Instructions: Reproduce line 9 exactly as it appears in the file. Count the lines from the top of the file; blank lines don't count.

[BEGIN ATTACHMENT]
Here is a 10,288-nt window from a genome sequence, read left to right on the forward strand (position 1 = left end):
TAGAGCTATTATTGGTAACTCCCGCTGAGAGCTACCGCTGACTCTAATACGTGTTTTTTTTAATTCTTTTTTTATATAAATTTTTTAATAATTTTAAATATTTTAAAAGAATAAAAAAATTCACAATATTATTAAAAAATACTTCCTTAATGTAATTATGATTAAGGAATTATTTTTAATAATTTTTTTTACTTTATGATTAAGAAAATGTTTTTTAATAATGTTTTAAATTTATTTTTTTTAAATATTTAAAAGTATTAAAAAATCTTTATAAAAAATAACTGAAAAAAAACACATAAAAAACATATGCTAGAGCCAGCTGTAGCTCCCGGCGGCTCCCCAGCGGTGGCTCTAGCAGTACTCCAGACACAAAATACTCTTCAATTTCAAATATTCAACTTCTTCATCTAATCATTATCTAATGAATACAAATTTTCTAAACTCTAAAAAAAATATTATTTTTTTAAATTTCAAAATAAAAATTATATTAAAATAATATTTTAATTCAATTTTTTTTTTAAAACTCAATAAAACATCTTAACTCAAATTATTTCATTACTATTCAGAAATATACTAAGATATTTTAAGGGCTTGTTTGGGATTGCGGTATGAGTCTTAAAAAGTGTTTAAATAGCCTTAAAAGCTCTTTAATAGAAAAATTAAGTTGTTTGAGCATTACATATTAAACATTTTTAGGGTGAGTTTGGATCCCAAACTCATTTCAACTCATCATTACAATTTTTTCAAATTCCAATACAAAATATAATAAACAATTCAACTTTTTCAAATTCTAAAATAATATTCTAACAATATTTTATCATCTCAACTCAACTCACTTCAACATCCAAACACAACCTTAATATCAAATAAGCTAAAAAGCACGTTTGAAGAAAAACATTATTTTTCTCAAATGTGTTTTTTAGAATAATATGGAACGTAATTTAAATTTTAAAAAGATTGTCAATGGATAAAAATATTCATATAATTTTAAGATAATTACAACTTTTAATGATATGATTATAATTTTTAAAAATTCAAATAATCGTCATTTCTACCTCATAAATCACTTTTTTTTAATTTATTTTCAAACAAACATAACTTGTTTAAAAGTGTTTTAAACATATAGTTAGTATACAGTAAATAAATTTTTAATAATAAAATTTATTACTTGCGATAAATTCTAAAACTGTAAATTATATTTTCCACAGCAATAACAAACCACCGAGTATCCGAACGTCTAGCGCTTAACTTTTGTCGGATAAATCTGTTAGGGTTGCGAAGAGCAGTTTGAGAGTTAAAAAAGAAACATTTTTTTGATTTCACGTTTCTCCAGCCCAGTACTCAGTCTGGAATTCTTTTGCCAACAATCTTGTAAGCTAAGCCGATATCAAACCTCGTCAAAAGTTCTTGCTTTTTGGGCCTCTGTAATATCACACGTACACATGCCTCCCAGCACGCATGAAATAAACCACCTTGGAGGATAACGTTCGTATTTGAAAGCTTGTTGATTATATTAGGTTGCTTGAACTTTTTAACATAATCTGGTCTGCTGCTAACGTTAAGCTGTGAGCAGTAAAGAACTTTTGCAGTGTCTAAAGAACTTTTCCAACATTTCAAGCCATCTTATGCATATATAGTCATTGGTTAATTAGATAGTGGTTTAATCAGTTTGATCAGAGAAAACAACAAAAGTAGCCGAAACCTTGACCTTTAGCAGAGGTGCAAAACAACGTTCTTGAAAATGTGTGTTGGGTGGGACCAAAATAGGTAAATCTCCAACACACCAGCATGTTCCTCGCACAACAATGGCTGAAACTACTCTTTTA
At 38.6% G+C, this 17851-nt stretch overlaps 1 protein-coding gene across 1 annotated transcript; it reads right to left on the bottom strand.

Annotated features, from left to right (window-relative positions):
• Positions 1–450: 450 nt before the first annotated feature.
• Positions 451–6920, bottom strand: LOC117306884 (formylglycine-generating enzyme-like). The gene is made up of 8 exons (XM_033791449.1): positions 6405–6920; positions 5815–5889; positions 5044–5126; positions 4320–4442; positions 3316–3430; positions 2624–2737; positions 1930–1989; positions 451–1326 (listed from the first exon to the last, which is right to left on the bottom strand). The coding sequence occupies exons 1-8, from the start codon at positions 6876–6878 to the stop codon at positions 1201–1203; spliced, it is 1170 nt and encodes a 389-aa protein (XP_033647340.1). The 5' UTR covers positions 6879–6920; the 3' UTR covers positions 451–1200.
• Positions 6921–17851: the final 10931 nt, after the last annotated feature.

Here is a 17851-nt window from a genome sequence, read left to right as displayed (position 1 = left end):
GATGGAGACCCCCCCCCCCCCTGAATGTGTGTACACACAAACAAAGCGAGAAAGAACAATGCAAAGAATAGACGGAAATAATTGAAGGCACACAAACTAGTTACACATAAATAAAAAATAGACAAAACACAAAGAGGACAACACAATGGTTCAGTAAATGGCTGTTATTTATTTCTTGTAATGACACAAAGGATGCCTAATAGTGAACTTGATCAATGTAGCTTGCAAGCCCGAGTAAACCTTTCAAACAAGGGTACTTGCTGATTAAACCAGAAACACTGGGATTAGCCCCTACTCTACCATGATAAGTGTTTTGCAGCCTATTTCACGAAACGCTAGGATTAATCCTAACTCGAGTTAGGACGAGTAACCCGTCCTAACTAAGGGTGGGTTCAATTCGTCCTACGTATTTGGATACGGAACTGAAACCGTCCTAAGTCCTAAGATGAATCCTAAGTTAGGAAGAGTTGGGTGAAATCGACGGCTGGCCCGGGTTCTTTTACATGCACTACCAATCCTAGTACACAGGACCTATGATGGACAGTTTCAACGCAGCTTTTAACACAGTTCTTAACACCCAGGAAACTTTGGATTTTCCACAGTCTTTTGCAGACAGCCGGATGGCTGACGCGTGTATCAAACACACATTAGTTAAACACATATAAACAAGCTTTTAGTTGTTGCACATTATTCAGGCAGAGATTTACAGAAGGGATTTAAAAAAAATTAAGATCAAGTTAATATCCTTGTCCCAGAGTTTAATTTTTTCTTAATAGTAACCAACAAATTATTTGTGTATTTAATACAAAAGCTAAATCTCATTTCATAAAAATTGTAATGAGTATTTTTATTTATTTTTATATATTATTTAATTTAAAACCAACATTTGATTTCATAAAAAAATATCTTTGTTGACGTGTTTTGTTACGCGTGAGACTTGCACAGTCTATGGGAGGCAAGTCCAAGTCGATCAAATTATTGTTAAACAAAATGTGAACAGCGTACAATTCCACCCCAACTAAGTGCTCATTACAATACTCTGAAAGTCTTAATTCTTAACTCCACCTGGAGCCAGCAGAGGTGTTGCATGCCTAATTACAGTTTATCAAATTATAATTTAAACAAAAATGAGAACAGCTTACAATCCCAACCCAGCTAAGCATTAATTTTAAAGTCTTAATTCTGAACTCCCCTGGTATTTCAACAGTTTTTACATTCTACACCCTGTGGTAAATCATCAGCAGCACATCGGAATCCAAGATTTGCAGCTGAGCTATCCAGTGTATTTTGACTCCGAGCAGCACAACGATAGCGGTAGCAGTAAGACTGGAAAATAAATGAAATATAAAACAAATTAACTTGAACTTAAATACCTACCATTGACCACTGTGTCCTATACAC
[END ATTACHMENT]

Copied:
GATGGAGACCCCCCCCCCCCCTGAATGTGTGTACACACAAACAAAGCGAGAAAGAACAATGCAAAGAATAGACGGAAATAATTGAAGGCACACAAACTAGTTACACATAAATAAAAAATAGACAAAACACAAAGAGGACAACACAATGGTTCAGTAAATGGCTGTTATTTATTTCTTGTAATGACACAAAGGATGCCTAATAGTGAACTTGATCAATGTAGCTTGCAAGCCCGAGTAAACCTTTCAAACAAGGGTACTTGCTGATTAAACCAGAAACACTGGGATTAGCCCCTACTCTACCATGATAAGTGTTTTGCAGCCTATTTCACGAAACGCTAGGATTAATCCTAACTCGAGTTAGGACGAGTAACCCGTCCTAACTAAGGGTGGGTTCAATTCGTCCTACGTATTTGGATACGGAACTGAAACCGTCCTAAGTCCTAAGATGAATCCTAAGTTAGGAAGAGTTGGGTGAAATCGACGGCTGGCCCGGGTTCTTTTACATGCACTACCAATCCTAGTACACAGGACCTATGATGGACAGTTTCAACGCAGCTTTTAACACAGTTCTTAACACCCAGGAAACTTTGGATTTTCCACAGTCTTTTGCAGACAGCCGGATGGCTGACGCGTGTATCAAACACACATTAGTTAAACACATATAAACAAGCTTTTAGTTGTTGCACATTATTCAGGCAGAGATTTACAGAAGGGATTTAAAAAAAATTAAGATCAAGTTAATATCCTTGTCCCAGAGTTTAATTTTTTCTTAATAGTAACCAACAAATTATTTGTGTATTTAATACAAAAGCTAAATCTCATTTCATAAAAATTGTAATGAGTATTTTTATTTATTTTTATATATTATTTAATTTAAAACCAACATTTGATTTCATAAAAAAATATCTTTGTTGACGTGTTTTGTTACGCGTGAGACTTGCACAGTCTATGGGAGGCAAGTCCAAGTCGATCAAATTATTGTTAAACAAAATGTGAACAGCGTACAATTCCACCCCAACTAAGTGCTCATTACAATACTCTGAAAGTCTTAATTCTTAACTCCACCTGGAGCCAGCAGAGGTGTTGCATGCCTAATTACAGTTTATCAAATTATAATTTAAACAAAAATGAGAACAGCTTACAATCCCAACCCAGCTAAGCATTAATTTTAAAGTCTTAATTCTGAACTCCCCTGGTATTTCAACAGTTTTTACATTCTACACCCTGTGGTAAATCATCAGCAGCACATCGGAATCCAAGATTTGCAGCTGAGCTATCCAGTGTATTTTGACTCCGAGCAGCACAACGATAGCGGTAGCAGTAAGACTGGAAAATAAATGAAATATAAAACAAATTAACTTGAACTTAAATACCTACCATTGACCACTGTGTCCTATACAC